Thursday 20 August 2015


Instaurare omnia in Christo”,
as seen on this commemorative medal
from the pontificate of St. Pius X, was his motto;
it translates as “To Restore All Things in Christ”.
The restoration of the ancient form of the Roman Rite to the altars of our churches might be criticised on two grounds: that such ‘restoration’ is contrary to the spirit of ‘reform’ called for by the Second Vatican Council; and that the notion of ‘tradition’ implies continuity, not the restoration of what has been lost or discontinued. On the first question, the language of the Council, in accord with the language of the Magisterium over many centuries, is always of ‘restoration’—instauratio—although this is also translated as ‘reform’. To make ready for the needs of the day is always to ‘restore’, going back into the tradition. On the question of tradition and continuity, the Second Vatican Council is again a source indicating the possibility of restoring what has been discontinued, ‘ad pristinam sanctorum Patrum normam’, and the restoration of the Extraordinary Form to renewed use is in fact a much more modest project of restoration than the restoration to use of texts and ceremonies in the context of the Holy Week reform of 1955, and the creation of the 1970 Missal. . . . . . .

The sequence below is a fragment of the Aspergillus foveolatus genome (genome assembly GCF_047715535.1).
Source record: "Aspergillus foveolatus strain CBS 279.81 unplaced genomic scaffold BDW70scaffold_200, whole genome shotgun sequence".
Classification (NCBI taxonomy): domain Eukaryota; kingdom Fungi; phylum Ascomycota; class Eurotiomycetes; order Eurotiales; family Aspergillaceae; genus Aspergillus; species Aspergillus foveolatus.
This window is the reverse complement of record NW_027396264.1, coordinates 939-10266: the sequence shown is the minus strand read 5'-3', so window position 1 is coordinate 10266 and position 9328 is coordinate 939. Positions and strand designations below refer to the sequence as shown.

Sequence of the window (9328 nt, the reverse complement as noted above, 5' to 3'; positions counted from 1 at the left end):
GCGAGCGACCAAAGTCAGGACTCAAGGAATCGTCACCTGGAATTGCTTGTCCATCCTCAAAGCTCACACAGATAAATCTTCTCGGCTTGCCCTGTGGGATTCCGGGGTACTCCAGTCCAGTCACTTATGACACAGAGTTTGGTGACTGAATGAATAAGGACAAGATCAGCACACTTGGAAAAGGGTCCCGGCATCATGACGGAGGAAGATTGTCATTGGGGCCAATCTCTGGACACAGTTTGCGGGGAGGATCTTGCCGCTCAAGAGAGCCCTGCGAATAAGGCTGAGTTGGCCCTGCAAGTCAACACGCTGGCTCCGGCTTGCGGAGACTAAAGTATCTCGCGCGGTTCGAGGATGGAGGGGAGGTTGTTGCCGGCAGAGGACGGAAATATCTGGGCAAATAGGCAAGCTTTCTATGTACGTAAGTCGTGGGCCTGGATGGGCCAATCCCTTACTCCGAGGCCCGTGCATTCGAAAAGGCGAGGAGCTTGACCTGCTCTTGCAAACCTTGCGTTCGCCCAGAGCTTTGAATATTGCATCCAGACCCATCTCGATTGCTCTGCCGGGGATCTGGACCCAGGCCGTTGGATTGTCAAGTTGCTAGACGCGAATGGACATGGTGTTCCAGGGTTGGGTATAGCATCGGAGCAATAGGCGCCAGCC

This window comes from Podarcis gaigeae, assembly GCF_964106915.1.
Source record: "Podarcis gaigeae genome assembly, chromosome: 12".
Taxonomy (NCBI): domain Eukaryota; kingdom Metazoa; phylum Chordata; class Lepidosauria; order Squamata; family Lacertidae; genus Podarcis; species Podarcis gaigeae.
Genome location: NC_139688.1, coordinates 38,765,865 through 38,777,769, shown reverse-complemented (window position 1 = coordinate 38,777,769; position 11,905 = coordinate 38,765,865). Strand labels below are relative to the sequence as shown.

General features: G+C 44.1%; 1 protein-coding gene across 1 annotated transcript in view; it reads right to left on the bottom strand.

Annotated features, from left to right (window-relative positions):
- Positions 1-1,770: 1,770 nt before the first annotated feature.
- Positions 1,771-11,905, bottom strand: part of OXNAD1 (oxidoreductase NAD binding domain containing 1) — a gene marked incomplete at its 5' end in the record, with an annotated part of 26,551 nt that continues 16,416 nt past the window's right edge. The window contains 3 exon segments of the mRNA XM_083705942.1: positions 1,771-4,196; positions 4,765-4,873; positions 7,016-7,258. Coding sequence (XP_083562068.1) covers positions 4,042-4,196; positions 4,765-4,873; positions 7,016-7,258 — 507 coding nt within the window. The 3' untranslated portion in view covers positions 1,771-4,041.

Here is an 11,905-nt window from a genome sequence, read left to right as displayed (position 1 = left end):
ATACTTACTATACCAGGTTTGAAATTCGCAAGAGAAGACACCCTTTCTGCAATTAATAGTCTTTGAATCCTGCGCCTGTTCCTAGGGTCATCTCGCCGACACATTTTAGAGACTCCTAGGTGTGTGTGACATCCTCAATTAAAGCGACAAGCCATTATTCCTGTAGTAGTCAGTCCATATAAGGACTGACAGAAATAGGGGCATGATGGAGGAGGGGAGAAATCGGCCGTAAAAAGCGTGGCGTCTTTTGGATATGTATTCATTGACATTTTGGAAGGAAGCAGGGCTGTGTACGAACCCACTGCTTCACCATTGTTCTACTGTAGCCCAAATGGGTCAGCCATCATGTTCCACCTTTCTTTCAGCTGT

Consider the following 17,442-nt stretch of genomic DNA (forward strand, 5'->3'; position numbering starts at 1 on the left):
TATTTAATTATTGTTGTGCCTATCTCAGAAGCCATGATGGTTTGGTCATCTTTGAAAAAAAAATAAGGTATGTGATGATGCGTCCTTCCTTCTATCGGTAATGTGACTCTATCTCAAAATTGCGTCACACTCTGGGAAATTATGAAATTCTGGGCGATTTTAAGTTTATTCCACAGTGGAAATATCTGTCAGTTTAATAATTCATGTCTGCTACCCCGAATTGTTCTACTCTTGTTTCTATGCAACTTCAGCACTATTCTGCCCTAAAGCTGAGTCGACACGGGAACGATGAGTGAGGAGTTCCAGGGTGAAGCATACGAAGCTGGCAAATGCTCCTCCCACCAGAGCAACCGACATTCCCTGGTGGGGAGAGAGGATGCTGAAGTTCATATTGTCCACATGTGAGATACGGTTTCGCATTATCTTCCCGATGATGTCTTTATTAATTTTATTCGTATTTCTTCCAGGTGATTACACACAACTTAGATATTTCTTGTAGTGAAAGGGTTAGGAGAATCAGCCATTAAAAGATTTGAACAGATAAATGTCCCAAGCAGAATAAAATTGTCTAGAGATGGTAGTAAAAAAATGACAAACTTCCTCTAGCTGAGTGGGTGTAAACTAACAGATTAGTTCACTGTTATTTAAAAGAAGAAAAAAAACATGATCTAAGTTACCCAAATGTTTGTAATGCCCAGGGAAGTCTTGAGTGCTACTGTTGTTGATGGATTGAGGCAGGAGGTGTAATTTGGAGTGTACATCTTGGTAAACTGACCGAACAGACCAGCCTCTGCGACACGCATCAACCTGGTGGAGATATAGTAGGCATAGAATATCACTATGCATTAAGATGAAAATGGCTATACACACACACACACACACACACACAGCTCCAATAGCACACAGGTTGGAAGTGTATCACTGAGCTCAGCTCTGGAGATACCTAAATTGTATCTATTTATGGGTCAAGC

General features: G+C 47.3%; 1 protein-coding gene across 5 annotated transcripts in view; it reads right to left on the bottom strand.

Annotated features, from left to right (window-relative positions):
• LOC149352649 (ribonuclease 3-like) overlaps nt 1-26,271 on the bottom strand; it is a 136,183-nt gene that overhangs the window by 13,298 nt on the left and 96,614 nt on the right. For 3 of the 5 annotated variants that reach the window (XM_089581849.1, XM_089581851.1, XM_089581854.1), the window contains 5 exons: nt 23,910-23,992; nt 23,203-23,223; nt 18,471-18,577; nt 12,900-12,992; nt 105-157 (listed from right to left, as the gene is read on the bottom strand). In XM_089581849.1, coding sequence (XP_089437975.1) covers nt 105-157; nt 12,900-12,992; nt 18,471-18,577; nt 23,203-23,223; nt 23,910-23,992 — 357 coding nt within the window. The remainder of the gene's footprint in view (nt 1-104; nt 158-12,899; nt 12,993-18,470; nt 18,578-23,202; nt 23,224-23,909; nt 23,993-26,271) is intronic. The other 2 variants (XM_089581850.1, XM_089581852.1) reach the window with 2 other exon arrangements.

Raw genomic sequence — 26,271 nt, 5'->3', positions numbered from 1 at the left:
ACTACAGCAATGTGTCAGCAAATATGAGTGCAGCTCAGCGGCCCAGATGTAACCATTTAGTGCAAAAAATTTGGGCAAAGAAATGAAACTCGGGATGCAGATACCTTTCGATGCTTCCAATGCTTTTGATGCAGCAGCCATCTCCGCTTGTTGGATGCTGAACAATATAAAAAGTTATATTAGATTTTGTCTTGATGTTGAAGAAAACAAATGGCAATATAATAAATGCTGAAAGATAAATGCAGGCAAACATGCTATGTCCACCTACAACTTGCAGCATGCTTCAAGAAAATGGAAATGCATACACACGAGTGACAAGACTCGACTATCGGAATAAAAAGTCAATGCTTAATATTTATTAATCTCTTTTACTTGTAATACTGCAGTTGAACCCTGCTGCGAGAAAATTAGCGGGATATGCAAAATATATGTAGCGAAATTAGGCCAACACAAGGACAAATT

The 27th in the FIUV Position Papers series, called Tradition, Reform, and Restoration is now available in the FIUV Positio section.

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